This shows my earlier statement, your children will see the shift (a decade from now), your grandchildren will see the need and the pressure on the cost of living. To survive they will need an income for rent, water and fuel as a major expense of their income. A reality we luckily might not face and over all this we see not Nestle, but we see Financial Institutions as the anchor killing us. That part is seen in the article ‘PwC chief misled us over Luxembourg tax avoidance schemes, claim MPs‘ (at http://www.theguardian.com/business/2015/feb/06/pricewaterhousecoopers-boss-kevin-nicholson-misled-mps). How did I get to that part?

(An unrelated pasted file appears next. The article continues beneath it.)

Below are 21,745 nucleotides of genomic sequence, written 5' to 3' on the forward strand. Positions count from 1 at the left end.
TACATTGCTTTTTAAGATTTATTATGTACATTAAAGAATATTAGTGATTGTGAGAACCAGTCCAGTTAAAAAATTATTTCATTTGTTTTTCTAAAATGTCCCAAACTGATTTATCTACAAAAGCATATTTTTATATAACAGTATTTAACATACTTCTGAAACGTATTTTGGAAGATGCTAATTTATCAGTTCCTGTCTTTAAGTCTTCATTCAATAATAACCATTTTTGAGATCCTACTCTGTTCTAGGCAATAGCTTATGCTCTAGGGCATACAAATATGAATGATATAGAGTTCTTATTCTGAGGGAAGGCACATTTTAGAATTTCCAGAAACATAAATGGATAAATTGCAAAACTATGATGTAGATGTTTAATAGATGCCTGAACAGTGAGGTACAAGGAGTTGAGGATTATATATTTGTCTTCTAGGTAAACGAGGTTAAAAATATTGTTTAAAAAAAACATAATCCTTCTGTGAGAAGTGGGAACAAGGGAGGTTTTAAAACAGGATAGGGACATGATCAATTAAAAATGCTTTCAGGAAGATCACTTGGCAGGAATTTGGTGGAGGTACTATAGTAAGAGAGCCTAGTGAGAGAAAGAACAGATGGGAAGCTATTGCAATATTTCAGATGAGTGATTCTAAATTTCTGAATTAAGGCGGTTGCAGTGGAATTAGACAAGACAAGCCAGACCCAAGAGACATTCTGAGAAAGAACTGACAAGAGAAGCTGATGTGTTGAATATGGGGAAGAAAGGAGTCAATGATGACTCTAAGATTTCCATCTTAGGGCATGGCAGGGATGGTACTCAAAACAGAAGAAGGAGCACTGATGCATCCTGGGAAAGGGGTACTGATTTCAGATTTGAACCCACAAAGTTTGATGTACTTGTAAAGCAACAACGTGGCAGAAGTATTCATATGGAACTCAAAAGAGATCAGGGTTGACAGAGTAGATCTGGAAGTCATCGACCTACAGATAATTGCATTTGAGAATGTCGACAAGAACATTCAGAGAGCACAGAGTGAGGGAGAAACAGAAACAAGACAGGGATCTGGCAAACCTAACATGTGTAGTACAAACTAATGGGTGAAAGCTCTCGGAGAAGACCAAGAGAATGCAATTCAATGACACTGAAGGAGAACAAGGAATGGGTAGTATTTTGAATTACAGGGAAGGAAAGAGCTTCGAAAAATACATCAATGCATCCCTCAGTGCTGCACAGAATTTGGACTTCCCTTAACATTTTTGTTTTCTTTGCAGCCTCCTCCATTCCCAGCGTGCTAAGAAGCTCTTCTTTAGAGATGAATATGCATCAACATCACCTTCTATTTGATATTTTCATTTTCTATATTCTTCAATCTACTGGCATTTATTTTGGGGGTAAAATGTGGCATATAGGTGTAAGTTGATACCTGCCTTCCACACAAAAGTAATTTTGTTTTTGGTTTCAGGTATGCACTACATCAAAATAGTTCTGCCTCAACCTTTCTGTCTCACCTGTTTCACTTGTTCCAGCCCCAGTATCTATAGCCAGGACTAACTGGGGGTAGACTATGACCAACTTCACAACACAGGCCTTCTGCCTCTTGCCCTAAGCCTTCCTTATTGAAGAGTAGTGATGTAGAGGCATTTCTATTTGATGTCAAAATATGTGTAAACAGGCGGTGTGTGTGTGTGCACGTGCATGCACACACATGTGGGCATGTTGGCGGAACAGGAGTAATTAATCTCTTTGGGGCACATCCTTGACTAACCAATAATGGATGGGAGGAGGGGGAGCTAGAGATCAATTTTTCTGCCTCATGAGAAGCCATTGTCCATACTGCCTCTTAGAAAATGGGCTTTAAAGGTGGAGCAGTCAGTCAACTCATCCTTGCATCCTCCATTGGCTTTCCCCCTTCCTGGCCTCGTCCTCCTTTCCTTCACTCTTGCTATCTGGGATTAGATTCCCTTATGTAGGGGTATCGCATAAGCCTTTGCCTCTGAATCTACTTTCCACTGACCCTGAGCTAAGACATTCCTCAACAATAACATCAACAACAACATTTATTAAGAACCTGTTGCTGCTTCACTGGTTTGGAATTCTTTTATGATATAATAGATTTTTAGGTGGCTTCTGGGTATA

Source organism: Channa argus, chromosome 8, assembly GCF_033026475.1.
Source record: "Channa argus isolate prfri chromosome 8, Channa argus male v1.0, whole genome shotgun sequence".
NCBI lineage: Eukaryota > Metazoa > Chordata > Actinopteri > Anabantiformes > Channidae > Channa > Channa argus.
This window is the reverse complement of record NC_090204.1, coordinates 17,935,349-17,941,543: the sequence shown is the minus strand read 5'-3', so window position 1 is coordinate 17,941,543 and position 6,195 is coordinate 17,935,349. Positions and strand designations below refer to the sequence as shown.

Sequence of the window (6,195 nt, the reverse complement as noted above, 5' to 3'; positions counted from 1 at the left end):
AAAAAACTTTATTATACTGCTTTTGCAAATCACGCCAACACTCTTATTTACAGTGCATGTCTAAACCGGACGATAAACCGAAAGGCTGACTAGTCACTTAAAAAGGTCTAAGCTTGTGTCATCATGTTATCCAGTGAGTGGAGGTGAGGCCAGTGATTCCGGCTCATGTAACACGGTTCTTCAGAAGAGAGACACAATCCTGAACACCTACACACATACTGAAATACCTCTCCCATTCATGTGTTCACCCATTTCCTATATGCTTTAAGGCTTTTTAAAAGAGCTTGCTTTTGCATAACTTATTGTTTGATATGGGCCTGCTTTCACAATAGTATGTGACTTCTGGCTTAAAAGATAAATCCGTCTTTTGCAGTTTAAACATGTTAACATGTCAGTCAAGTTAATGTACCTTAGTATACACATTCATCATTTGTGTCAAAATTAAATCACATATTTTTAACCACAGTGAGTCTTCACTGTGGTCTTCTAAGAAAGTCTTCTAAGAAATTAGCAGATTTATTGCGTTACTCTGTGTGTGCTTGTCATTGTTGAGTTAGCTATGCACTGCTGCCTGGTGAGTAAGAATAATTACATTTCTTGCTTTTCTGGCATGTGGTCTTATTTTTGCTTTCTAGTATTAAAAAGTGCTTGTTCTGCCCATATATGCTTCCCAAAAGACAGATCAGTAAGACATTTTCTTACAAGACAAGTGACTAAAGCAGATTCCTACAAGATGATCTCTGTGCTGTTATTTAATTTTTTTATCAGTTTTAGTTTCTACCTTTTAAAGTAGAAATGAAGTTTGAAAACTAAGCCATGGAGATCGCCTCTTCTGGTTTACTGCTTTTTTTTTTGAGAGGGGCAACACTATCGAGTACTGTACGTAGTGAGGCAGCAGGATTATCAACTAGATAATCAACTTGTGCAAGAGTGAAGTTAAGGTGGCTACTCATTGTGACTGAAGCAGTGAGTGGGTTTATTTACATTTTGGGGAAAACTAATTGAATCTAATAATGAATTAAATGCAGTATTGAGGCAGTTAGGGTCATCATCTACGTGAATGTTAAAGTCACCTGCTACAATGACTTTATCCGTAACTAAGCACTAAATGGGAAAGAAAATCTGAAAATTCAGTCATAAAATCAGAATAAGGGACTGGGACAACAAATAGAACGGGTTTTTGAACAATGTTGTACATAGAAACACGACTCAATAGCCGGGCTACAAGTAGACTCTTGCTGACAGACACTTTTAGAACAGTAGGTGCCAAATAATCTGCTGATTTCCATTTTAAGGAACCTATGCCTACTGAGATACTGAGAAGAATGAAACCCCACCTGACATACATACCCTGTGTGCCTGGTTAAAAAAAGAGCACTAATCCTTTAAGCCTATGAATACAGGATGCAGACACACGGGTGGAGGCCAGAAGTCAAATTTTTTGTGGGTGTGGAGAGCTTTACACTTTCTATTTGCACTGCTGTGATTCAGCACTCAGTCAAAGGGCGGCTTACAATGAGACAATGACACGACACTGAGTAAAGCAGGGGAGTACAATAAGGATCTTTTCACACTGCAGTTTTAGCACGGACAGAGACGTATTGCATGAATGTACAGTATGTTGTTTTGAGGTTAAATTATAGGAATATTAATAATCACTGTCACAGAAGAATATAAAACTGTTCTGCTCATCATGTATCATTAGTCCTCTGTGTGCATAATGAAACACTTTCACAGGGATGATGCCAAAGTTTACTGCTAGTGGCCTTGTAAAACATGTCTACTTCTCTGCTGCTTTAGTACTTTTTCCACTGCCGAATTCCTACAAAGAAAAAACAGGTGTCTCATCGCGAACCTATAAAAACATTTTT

Consider the following three quotes “The Guardian’s investigation into PwC’s activities in Luxembourg was made possible by the leak of thousands of pages of confidential tax rulings secured by the accountancy firm, which found their way to the ICIJ“, and then there is “But PwC Luxembourg remains furious at what it calls the “theft” of its documents. Criminal charges have been brought against two former PwC staff members after it complained to prosecutors” and last there is ““Shire has arranged its affairs so that interest payments on intra-company loans reduce significantly its overall tax liabilities … The ‘substance’ of Shire’s business in Luxembourg, used to justify these arrangements, consists of two people … One of Shire’s Luxembourg based staff holds 41 directorships of other companies”“. So, the link here is sizeable reduced taxability. So as these taxations are not achieved, how will desalinisation plants be built? On another credit card? Who pays for that bill and how will that affect the price of water and the subsequent additional taxation?